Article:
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Backwords: Fifty Years On - And Still Bored

Mike Shaw remembers the small purgatory that was his annual school speech day.

School speech days aren’t what they used to be. Thank goodness.

As a schoolboy, I always found the annual ritual bewildering and boring. And as a grown-up, I certainly didn’t change my mind.

Words, words and more words was the order of the day as hundreds of restless kids, and an even bigger contingent of mums and dads, were expected to sit through the endless spiel.

Glued to our seats we were. But only because we were sweating so much under the spotlights in Huddersfield Town Hall.

Those tiered platform benches were certainly not made for comfort. And it was just too bad if you felt a call of nature. Once in position you were not expected to budge for the next couple of hours.

The one Town Hall rehearsal for the great event of the year was usually chaotic. But at least it enabled us to escape lessons for a morning.

As we arrived for the real thing we had to line up for a full-scale inspection to make sure we were fit to be seen.

The pupils weren’t the only ones dressed up like a dog’s dinner. You could almost smell the mothballs as teachers swept past wearing ancient gowns that hadn’t been out of the wardrobe since last year’s annual airing.

Preliminary inspections were carried out by the staff equivalents of corporals and sergeant. They didn’t use any barrack room language, but some of them were not short of parade ground authority.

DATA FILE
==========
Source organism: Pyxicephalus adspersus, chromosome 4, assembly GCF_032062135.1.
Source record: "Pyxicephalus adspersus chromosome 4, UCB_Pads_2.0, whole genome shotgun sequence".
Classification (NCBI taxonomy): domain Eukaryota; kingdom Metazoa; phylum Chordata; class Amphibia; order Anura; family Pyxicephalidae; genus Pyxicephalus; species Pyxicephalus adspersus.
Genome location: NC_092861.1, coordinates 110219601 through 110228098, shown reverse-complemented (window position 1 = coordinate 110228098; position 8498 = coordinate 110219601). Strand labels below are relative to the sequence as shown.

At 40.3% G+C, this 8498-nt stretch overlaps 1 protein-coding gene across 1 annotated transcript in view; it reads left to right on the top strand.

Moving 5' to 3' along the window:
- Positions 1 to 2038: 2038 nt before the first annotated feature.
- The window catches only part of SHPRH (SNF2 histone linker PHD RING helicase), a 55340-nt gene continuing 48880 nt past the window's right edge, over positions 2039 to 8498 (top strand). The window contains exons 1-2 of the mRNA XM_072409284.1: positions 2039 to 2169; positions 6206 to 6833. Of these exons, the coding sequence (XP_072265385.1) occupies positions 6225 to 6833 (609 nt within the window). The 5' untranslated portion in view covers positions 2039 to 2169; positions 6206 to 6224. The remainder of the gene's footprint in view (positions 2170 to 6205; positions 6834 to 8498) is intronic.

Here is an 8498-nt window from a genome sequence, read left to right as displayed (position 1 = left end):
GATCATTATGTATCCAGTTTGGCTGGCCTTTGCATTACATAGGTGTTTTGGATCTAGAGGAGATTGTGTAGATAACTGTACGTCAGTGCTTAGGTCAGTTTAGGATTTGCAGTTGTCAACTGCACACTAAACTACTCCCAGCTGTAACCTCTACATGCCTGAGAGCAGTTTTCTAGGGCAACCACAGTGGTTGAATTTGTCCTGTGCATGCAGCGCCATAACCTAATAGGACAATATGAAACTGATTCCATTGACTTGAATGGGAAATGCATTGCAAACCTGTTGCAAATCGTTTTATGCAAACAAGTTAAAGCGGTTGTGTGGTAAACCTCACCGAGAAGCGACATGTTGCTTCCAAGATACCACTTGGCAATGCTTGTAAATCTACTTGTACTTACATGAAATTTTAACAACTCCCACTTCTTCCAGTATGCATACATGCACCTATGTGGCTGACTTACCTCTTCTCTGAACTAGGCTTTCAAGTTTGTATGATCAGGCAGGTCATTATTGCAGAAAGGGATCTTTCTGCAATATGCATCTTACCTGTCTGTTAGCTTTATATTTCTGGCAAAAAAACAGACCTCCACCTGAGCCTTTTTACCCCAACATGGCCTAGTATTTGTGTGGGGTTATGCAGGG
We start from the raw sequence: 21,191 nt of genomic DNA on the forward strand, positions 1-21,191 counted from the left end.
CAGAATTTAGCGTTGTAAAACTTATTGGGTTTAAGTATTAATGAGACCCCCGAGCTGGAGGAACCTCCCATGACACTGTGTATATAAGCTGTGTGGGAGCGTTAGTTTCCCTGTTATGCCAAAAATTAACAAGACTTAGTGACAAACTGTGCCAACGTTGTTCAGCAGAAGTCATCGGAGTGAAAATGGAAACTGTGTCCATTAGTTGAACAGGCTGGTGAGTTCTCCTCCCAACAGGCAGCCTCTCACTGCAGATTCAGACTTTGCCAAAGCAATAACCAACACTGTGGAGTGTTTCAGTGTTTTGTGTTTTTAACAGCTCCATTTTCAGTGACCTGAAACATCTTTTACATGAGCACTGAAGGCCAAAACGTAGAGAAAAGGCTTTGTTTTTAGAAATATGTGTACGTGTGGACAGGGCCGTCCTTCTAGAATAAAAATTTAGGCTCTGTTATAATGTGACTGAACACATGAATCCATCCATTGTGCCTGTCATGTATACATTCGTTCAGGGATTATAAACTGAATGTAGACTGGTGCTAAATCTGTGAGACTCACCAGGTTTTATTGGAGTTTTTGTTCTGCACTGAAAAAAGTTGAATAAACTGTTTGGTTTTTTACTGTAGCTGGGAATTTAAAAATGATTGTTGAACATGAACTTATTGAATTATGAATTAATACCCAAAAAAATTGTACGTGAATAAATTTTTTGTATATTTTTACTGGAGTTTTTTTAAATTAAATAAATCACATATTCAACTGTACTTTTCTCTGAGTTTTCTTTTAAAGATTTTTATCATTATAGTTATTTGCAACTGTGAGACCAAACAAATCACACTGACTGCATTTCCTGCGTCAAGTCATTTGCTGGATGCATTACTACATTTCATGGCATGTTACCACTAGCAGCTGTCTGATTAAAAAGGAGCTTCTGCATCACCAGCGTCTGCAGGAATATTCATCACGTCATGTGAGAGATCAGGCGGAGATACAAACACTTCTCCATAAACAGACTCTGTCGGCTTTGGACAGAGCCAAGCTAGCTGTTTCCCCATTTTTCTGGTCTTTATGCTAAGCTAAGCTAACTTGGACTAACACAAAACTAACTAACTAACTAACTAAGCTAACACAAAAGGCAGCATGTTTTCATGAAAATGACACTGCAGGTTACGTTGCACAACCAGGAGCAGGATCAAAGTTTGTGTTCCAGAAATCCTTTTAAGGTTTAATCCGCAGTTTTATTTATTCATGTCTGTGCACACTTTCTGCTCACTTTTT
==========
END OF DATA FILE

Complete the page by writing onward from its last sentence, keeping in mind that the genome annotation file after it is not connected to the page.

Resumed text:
Keenest of all was probably the chemistry teacher, he of the eagle eye and caustic tongue.

Acid spewed from both his lips and his pen with a bite that matched anything in his laboratory.

He it was who summed up my total inability to understand the basics of chemistry with a devastatingly succinct verdict,

“Incredibly incompetent” said it all. Even my intensely loyal parents acknowledged what I had been telling them for years. It was time to forsake the test-tubes and Bunsen burners for a crash course in economic history.

After the NCO’s once-over on speech nights came the real moment of truth. We always got advance warning that the CO -- otherwise known as the headmaster -- was approaching because he had an artificial leg that squeaked like a demented mouse as he walked.

In school the trouble was that the row created by a class of noisy, unsupervised brats often drowned the menacing squeak. But speech days were different and we were usually on our best behaviour by the time he limped on the scene.

His report on the year’s activities ran to foolscap page after foolscap page. And he read out every word. When he finished the audience seemed so taken aback that it took them several seconds to start their applause.

Then came the interminable business of dishing out all the certificates and trophies. Followed by a lengthy introduction of the guest speaker and an even lengthier dissertation by the chose one which usually consisted of advice to all and sundry.

Blessed relief came as we unglued ourselves from our seats to end the marathon by singing the school song.

“Forty years on, growing older and older….” rang out from the ranks of weary youngsters.

Funny, but I remember thinking I’d never by around 50 years on.

If just goes to show how wrong you can be.

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